How I helped the Office of Emergency Services change their policy on funding the removal of dead trees during the Tree Mortality Disaster.

This picture was taken on Jerseydale Rd in 2016 during the Tree Mortality Disaster.

This picture was taken on the same stretch of Jerseydale Rd after the completion of the work mentioned below.

California, as well as other states have an Office of Emergency Services, OES, as do the various counties in California. The role of these organizations is to help with recovery efforts after a disaster such as an earthquake, fire, flood, or hurricane.

In 2015, working with then head of the Mariposa OES, Don Florence, we wanted to get the California OES to help our efforts to mitigate the effects of the Tree Mortality Disaster by funding the removal of dead trees along our roads and around county infrastructure. The problem was that the focus of the California OES was on recovery AFTER a disaster, not during the disaster.

At that point in the Tree Mortality Disaster, trees were dead, but had not yet fallen, had not blocked roads, or fallen on cars, houses, or other buildings. But we knew that many of the dead trees would fall within the next few years, and we wanted to remove them before they could destroy property or injure or kill someone. But Cal OES said essentially, no we have to wait until after the disaster is over, like we do with a fire or flood, and then we can help you recover from that disaster – that is our role – recovery.

A slow-moving disaster like our tree mortality did not fit well into the “recovery after a disaster” framework. But fortunately, I was able to use my contacts at the California State Association of Counties (CSAC) and Don used his contacts within the OES structure; Cal OES ultimately did agree to help fund dead tree removal along our county roads and around our infrastructure under the California Disaster Assistance Act. Under CDAA, Cal OES can reimburse expenditures up to 75% of the recovery costs incurred. Often it is a matter of having the right people talking with the right people at the right level about an issue and policies can change.

The problem then facing the 10 High Hazard Counties was, where do we find the remaining 25% of the recovery costs? None of us had a few million dollars available for that purpose. So, again working with CSAC and coordinating with CAL FIRE, Cal OES and other county supervisors, we were able to convince the Governor to include a $6 Million line item in the 2017/18 state budget. Those funds were distributed to the High Hazard counties under the Local Assistance for Tree Mortality (LATM) framework. Of that $6 Million, $3 Million was divided equally, so each county received $300,000. The remaining $3 Million was apportioned based on the proportion of dead trees in each county. Since Mariposa had one of the highest percentages, we were allocated an additional $498,034 of LATM funding. CAL FIRE calculated we would be able to do $3,192,138 of work to fell and remove dead trees.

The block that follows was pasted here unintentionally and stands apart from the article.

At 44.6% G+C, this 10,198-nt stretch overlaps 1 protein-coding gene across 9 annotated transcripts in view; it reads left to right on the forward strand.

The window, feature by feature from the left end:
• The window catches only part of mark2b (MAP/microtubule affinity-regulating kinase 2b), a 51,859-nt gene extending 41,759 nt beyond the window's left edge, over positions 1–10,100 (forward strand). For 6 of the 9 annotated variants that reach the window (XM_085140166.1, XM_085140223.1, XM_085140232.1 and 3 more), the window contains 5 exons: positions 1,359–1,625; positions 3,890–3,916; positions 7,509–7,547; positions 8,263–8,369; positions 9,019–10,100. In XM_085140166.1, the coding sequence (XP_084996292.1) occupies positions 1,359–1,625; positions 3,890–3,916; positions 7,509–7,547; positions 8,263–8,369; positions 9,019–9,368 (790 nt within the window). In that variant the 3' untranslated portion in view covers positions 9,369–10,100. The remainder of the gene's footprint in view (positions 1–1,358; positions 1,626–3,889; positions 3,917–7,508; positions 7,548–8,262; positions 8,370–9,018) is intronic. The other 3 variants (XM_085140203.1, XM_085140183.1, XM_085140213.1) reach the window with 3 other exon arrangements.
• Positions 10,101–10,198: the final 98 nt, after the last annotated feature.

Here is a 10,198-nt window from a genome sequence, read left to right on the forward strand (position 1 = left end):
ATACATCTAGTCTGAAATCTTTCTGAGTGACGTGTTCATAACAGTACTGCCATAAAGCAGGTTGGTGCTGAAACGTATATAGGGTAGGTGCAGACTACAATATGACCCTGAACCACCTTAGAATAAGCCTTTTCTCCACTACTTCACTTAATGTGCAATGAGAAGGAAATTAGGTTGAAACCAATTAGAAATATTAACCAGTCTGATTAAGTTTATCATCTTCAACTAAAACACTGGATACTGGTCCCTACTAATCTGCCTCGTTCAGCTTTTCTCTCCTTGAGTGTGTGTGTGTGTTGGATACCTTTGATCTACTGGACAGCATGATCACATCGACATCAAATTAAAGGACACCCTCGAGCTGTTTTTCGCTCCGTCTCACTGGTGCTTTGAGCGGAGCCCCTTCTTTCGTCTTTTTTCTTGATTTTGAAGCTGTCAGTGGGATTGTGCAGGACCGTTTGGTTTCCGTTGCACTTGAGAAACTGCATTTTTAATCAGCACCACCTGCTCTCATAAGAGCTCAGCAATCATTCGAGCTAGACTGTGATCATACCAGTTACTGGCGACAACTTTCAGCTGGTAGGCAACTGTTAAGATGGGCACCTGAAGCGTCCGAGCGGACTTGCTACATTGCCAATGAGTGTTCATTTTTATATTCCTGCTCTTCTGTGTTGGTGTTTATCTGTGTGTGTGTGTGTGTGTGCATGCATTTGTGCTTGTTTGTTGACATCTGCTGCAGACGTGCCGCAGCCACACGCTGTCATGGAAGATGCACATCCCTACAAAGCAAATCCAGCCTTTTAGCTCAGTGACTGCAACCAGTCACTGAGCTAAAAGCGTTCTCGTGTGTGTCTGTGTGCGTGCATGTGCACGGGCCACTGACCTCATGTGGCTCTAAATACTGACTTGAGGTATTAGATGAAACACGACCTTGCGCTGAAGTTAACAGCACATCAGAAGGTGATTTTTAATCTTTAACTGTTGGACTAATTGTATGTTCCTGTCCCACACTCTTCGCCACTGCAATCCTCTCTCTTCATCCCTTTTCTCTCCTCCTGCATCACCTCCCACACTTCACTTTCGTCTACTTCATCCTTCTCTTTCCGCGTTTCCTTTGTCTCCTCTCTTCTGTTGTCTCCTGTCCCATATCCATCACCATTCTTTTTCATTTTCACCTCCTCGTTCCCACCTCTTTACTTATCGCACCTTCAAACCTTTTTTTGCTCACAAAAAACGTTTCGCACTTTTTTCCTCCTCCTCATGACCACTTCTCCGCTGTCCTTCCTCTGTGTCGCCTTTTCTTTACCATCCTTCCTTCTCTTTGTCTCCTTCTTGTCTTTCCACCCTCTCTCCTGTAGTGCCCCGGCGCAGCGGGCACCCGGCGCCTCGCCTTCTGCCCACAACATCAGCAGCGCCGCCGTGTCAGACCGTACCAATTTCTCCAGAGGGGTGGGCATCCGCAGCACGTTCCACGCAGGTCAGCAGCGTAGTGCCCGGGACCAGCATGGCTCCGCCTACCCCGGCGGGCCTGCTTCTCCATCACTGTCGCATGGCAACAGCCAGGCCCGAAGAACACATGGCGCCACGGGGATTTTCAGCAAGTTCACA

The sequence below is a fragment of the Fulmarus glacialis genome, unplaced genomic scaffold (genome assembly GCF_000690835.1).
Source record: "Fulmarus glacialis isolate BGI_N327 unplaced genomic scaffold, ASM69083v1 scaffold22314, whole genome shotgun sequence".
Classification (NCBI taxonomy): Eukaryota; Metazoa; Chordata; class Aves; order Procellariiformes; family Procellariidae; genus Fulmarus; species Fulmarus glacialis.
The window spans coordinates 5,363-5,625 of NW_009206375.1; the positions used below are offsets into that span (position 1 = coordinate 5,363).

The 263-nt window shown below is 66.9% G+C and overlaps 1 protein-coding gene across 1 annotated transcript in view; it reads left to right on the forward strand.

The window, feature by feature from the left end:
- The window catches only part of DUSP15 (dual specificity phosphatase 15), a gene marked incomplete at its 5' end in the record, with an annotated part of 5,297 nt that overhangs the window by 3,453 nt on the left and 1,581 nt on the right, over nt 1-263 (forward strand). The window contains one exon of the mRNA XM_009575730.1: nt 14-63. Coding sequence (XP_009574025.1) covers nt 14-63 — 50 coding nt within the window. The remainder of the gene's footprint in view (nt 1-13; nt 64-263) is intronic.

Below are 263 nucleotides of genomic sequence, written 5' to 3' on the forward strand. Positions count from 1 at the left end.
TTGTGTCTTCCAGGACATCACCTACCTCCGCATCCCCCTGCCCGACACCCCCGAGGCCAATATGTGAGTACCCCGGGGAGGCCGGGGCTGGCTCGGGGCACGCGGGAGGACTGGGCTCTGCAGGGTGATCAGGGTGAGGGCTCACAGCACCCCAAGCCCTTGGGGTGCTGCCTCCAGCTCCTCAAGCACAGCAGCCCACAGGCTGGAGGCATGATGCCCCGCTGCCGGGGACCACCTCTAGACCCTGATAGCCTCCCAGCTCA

In late 2016, Mariposa County signed a contract with Blue Ridge Services (BRS) to manage the tree mortality disaster. BRS was an incredible partner in terms of their strategic approach to tree felling and removal and also in terms of their donation of the equivalent of $160,579.00 in consulting hours. That money served as match for reimbursements under the CDAA and resulted in over $917,000 in additional funds from Cal OES under the CDAA. As BRS notes in their Report of Completion, “In the end, through good management and donations by BRS, the County was able to receive $5,426,422.14 in tree mitigation work at a cost to the County of less than $92,588,89.”